The recent Equifax data breach is an unhappy and all-too-frequent reminder that no matter how carefully we protect our confidential information, sensitive data is stolen from businesses and individuals every year. Identity theft is one of the fastest growing crimes in the country, and scams targeting seniors are rampant. So how can you help your aging parent avoid being the victim of a scam?

Safeguarding personal information and being on the alert for con artists won’t eliminate all risk, but these tips can reduce the chances of being victimized:

• Shred bill stubs, credit card offers, and other material containing personal information. Dumpster diving and stealing from trash cans is still used by thieves to obtain confidential information that can be used for identity theft.

• Talk with your parent about the common phone scams that target the elderly. These include phone calls from alleged “grandkids” who claim they are in trouble and need money wired to them, fake or questionable charities calling for donations, callers offering “vacation sweepstakes” or “lottery winnings,” callers claiming they are from Microsoft or another legitimate computer company insisting that your computer needs to be serviced, fake “IRS agents” demanding money, among many other phone scams. A good rule of thumb is to hang up immediately if one has answered a suspicious call.

• Encourage your parent to keep important documents such as his/her social security card in a safe place and never carry an excessive number of credit cards.

• If your parent uses a computer, encourage him/her to use “strong” passwords and change them frequently, keep anti-virus, anti-spyware and malware protection current, and delete everything on the hard drive of a computer or smartphone before discarding or selling it.

• File tax returns as soon as possible, as tax refund fraud is also a huge problem.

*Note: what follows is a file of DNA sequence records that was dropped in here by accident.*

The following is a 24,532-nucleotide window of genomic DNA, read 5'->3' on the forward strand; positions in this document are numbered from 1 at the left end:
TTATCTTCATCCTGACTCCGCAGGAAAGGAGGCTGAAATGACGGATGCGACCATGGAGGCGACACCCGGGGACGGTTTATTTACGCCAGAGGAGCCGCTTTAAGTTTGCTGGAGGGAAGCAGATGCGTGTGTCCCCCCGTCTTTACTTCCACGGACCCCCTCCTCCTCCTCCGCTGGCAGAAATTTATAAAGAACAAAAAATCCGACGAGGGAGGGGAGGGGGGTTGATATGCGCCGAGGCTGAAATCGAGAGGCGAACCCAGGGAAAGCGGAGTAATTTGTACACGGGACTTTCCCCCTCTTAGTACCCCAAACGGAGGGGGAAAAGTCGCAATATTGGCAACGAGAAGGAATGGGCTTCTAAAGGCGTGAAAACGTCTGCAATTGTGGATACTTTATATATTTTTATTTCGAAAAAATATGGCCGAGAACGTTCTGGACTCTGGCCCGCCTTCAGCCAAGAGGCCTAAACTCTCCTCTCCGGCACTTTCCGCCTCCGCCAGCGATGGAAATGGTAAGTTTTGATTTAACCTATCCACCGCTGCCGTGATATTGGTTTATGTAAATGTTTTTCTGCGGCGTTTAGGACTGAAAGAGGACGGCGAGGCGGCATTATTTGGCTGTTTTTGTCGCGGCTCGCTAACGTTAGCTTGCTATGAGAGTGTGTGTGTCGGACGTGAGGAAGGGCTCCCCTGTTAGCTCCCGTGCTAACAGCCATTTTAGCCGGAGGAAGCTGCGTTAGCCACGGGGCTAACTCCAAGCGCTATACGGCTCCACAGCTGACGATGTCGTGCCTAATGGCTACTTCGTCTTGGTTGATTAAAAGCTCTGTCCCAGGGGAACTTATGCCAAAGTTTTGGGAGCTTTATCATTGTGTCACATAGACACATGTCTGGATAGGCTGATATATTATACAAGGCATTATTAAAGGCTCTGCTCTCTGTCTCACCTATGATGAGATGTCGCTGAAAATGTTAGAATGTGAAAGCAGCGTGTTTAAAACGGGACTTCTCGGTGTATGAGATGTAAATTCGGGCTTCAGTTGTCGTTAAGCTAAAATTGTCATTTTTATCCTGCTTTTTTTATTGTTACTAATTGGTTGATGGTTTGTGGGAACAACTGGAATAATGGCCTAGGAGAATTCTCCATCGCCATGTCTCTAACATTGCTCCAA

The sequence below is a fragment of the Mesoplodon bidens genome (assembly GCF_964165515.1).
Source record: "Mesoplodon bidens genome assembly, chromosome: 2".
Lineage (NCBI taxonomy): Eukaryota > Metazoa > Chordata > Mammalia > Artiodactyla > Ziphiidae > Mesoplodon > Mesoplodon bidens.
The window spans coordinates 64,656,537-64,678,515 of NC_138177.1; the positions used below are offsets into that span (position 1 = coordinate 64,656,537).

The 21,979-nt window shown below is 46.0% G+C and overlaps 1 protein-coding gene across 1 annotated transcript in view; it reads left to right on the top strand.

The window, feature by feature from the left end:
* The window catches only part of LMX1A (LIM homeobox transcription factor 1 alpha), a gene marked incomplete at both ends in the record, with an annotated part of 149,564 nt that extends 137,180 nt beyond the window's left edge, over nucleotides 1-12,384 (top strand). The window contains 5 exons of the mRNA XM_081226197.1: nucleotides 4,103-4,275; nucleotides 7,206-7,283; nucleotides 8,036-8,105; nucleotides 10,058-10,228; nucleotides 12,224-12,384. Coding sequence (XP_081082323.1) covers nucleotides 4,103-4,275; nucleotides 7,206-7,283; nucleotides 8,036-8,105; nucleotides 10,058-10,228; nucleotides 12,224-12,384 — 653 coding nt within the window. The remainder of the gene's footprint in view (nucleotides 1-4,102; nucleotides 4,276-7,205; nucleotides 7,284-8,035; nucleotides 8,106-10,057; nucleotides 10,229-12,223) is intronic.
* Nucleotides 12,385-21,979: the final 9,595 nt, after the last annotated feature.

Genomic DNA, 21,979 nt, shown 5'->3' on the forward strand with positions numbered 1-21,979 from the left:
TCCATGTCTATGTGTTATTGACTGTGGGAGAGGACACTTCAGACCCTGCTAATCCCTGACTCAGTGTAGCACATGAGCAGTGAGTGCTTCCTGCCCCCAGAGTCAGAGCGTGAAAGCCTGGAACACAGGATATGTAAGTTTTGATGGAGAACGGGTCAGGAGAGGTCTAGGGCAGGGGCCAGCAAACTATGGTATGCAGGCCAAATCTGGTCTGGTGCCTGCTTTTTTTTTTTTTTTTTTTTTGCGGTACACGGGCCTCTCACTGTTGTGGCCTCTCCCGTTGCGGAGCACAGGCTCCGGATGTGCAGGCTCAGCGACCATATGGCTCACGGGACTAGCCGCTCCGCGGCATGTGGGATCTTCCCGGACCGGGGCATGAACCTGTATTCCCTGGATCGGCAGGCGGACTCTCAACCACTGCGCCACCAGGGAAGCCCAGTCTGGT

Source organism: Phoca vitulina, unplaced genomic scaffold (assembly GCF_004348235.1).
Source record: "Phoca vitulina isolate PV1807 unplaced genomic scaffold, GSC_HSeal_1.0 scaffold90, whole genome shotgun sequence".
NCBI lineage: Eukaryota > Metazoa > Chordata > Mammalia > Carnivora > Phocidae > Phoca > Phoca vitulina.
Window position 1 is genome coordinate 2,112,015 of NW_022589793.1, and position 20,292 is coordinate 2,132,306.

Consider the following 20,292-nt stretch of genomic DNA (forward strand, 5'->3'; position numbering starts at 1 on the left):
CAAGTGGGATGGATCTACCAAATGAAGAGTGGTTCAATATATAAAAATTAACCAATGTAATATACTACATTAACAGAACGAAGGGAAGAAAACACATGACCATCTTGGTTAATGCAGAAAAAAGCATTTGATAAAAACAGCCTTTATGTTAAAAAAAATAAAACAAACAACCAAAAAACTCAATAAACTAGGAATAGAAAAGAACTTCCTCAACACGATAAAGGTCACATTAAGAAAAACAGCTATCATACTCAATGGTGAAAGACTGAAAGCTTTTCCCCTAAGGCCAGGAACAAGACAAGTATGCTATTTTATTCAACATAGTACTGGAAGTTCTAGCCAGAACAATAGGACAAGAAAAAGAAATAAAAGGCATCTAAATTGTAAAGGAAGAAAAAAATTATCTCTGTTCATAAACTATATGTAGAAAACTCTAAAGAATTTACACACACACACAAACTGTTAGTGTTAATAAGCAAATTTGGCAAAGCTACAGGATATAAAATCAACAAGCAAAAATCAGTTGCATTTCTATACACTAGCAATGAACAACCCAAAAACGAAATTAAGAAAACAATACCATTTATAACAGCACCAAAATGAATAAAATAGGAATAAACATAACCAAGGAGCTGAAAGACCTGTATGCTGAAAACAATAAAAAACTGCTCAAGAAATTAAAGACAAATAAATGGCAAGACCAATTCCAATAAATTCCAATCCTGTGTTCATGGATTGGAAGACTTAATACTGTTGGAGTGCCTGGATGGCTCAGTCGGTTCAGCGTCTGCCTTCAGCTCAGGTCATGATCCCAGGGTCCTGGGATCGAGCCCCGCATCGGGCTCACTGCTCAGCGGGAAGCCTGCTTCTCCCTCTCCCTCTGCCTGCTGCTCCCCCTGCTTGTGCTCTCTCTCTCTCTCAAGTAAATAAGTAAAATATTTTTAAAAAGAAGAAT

• Don’t respond to door-to-door solicitors, especially those who claim they can do home improvement projects at bargain-basement prices. Many times these individuals are unlicensed and uninsured, are unqualified to do the actual work, or simply disappear once they get a deposit or before the job is done. Unfortunately, many people who are victims of con artists don’t report it to the police out of shame or embarrassment.

If personal information is stolen and used to make unauthorized purchases, steps to minimize losses include the following:

• Notify creditors and/or banks of the theft, and file a police report if necessary.
• Place fraud alerts and/or credit freezes on credit reports. For people affected by the Equifax breach, these steps will prevent unauthorized account activity.
• Close the affected accounts.
• If you have identity theft protection, contact the company for help.

While identity theft is often called a “silent crime,” the impact can be anything but minor and can take a great deal of time and effort to resolve.

My company, Senior Transitions, helps families who are dealing with caregiver stress. If you would like to discuss your family’s needs, please contact us at

    or 850-894-6720 and we’ll be happy to help you.